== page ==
III,1,1150

Duke of Milan. No, trust me; she is peevish, sullen, froward,
Proud, disobedient, stubborn, lacking duty,
Neither regarding that she is my child
Nor fearing me as if I were her father;
And, may I say to thee, this pride of hers,
Upon advice, hath drawn my love from her;
And, where I thought the remnant of mine age
Should have been cherish'd by her child-like duty,
I now am full resolved to take a wife
And turn her out to who will take her in:
Then let her beauty be her wedding-dower;
For me and my possessions she esteems not.

Valentine. What would your Grace have me to do in this?


102

III,1,1159

Duke of Milan. There is a lady in Verona here
Whom I affect; but she is nice and coy
And nought esteems my aged eloquence:
Now therefore would I have thee to my tutor—
For long agone I have forgot to court;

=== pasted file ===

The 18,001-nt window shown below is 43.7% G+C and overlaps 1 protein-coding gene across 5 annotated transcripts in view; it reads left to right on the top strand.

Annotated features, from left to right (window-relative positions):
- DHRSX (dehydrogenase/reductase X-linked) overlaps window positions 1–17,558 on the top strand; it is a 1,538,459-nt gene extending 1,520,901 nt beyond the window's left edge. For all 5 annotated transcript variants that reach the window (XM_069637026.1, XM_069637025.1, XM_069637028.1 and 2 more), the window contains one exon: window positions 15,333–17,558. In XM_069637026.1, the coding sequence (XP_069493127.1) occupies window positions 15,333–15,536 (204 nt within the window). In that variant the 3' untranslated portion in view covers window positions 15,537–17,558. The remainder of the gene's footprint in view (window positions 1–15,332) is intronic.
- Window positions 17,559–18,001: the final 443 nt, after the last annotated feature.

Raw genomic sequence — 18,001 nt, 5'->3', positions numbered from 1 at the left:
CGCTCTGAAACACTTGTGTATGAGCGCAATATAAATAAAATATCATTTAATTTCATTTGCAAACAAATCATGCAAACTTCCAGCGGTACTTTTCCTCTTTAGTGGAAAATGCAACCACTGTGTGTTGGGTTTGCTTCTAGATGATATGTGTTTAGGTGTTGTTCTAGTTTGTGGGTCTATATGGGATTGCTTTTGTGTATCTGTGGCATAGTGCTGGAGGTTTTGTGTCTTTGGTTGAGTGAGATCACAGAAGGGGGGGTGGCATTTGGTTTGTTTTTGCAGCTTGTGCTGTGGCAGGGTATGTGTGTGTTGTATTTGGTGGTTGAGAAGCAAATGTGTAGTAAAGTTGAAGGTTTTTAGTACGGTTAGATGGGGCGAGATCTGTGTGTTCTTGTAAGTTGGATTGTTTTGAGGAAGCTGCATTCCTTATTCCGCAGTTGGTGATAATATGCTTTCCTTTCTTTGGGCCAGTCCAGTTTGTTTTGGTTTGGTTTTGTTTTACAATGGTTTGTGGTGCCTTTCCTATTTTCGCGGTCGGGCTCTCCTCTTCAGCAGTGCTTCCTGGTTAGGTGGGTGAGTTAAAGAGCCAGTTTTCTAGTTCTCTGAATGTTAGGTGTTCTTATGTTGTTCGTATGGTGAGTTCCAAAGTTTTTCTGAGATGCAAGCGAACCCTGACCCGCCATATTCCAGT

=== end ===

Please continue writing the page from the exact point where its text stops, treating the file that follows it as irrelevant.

Besides, the fashion of the time is changed—
How and which way I may bestow myself
To be regarded in her sun-bright eye.

Valentine. Win her with gifts, if she respect not words:
Dumb jewels often in their silent kind
More than quick words do move a woman's mind.


103

III,1,1163

Duke of Milan. But she did scorn a present that I sent her.

Valentine. A woman sometimes scorns what best contents her.
Send her another; never give her o'er;
For scorn at first makes after-love the more.
If she do frown, 'tis not in hate of you,
But rather to beget more love in you:
If she do chide, 'tis not to have you gone;
For why, the fools are mad, if left alone.
Take no repulse, whatever she doth say;
For 'get you gone,' she doth not mean 'away!'
Flatter and praise, commend, extol their graces;
Though ne'er so black, say they have angels' faces.
That man that hath a tongue, I say, is no man,
If with his tongue he cannot win a woman.


104